b) hydration: gatorade! avoid caffeine in the morning. you piss less and your heart rate is lower. i wear a small pack with a half-filled camelbak bladder and have asmall water bottle on my harness. you get better hydration if you drink small amounts infrequently. in the alpine, bring small units of Gatorade to add to whatever water you find. water is key. if you bring too much, drink it and piss more, or dump it. if you have too little, you will find 5.8 a killer chore and you will be mentally retarded at the endof the day, right when accidents happen.


c) also, start drinking water as soon as you get upi the morning. you can only absorb about 250 ml (about a big mug's worth) of water per hour. drink steadily until you start climbing. better an extra 1/2 litre carried than starting w/o enough water.


d) always carry the epic-kit-- small roll of athletic tape, tiny flashlight, razor blade in cardboard, matches in small plastic bag, light waterproof nylon shell (warmer and dryer than gore-tex), STICKY RUBBER approach shoes (5.10 rubber). when you are stumbling off of your epic at 2 a.m., you want sticky rubber, not technical finesse. also, bring 2 tabs of morphine sulfate, 4 Tylenol 3s and a caffeine pill or two. one of those silver emergency blankets is good. weighs nothing, takes no space (fits in pants pocket), and will save your life in the alpine (if you get one, get the BAG version not the simple blanket).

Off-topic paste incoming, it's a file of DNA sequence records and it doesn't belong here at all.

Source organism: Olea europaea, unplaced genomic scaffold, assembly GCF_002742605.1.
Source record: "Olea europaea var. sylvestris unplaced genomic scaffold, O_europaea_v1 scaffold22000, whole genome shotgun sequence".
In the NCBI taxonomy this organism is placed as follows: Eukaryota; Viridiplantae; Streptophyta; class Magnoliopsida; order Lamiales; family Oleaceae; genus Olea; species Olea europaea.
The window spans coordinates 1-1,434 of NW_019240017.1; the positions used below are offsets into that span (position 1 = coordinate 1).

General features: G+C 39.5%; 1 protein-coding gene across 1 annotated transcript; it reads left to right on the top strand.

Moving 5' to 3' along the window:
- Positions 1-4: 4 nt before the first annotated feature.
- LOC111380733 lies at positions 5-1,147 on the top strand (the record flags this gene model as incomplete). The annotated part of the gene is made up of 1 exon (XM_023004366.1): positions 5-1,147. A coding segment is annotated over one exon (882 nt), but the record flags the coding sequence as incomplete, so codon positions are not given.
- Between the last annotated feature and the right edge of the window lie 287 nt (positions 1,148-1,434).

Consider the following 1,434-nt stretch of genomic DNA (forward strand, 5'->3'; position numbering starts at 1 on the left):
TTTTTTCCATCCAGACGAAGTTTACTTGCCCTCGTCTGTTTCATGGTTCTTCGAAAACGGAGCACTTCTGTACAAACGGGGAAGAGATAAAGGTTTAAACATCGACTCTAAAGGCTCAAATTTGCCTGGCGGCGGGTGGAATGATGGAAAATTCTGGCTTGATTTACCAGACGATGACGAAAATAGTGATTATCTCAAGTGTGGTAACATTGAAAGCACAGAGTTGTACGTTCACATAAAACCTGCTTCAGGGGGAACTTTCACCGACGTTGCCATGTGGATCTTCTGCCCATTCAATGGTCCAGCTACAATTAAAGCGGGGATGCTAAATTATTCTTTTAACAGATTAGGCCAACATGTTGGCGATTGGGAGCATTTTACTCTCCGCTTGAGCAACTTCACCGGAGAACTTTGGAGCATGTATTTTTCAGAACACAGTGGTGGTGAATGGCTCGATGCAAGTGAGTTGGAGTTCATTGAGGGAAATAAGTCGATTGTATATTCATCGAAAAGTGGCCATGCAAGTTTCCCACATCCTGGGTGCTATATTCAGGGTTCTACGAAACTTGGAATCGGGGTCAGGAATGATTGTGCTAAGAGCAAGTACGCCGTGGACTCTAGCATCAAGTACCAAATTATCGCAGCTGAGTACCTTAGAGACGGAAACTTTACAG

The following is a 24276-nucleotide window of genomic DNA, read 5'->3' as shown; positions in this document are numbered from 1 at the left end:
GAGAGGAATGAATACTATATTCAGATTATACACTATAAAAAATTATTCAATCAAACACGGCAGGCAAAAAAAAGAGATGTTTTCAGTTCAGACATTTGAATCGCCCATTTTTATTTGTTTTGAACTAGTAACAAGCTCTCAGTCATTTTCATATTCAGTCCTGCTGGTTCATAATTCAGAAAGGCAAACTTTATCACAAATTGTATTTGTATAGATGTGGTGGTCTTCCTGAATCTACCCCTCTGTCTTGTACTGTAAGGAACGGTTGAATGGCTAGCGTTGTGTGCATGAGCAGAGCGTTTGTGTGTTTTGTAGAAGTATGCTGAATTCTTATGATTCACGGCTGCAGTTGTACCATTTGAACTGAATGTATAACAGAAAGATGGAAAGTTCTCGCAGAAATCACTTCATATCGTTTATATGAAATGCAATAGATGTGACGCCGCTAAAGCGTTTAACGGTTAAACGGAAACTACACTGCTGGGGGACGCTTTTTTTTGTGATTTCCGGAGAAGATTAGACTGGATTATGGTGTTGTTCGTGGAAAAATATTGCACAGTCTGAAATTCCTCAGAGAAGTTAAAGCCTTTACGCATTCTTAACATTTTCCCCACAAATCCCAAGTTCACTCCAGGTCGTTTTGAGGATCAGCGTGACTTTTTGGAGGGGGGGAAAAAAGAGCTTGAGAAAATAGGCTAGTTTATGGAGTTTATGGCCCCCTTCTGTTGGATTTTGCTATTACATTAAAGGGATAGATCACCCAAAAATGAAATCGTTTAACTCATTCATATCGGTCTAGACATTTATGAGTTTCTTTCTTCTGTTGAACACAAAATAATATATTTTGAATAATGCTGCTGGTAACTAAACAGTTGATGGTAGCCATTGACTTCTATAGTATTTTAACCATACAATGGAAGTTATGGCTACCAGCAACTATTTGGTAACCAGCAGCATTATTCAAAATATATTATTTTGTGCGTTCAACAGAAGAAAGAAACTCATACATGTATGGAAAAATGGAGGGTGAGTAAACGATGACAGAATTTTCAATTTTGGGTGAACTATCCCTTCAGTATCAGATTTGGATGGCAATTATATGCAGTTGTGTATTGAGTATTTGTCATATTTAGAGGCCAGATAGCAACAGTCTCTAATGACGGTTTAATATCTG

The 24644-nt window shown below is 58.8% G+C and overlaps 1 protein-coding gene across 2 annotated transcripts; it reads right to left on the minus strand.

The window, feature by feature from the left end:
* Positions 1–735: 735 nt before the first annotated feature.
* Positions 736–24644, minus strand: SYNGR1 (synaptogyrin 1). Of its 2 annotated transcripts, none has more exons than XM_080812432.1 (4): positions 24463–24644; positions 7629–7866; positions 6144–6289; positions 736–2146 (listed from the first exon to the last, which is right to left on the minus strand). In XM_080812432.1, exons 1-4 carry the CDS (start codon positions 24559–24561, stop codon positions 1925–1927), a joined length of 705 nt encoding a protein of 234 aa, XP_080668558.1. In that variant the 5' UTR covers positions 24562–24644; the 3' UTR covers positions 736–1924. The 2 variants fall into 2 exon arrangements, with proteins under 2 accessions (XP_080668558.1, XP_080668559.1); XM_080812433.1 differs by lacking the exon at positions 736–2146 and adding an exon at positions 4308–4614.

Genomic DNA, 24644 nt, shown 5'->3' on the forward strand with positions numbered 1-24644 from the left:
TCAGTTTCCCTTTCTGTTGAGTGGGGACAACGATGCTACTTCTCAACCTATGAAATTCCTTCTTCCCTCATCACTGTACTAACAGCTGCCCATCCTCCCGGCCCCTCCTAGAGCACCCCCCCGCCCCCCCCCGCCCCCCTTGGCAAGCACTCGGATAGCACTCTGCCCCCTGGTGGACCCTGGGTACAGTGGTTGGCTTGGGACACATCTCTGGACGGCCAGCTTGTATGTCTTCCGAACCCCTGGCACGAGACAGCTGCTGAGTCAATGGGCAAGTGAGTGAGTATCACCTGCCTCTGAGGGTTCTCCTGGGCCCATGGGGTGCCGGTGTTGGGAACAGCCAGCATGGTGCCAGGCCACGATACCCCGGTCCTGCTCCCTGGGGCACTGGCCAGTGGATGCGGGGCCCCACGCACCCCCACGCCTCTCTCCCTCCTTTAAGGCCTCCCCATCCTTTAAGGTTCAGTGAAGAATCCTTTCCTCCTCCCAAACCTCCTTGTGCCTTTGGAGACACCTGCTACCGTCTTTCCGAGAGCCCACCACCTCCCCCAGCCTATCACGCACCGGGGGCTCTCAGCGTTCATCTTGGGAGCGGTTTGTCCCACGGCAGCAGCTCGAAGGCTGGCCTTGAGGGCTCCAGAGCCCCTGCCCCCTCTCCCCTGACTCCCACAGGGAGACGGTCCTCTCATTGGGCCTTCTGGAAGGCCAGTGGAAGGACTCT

e) instead of a tuke (toque?), get an ultralight balaclava. fits better under helmet, and covering the neck will keep you warmer than covering head alone. my M.E.C. one fits into a pants pocket.


f) for long trad days, carb-load. Your daily nutrition happens BEFORE the climbing day. Two days before, have a non-muscle-stressing workout (e.g. a bunch of 5.7 pitches in the gym or your local crag)and then do some cardio. The ai is to deplete the muscle reserves of glycogen. That evening, pig out. Eat till you burst. Eat tons the next day, too. Come Saturday, you're going to be loaded with muscle glycogen and liver glucagon. Read about it in Neil Colgan's book Optimum Sport Nutrition.


Might be kinda dumb, but I always bring a couple of bandanas (you can't get three of them for about $5 at places like walmart, or even cheaper at the salvation army) They keep your head from burning, convert into every imaginable type of bandage, tourniquet (Do not use if you don't know how) support for sore joints, eyeglass cleaner, and a billion other things


If you're having trouble following the trail by headlamp, hold the headlamp down in your hand. The resulting shadows will allow far better resolution of rocks, the path, even boot prints than if the light were on your head.


Anti-epic kit: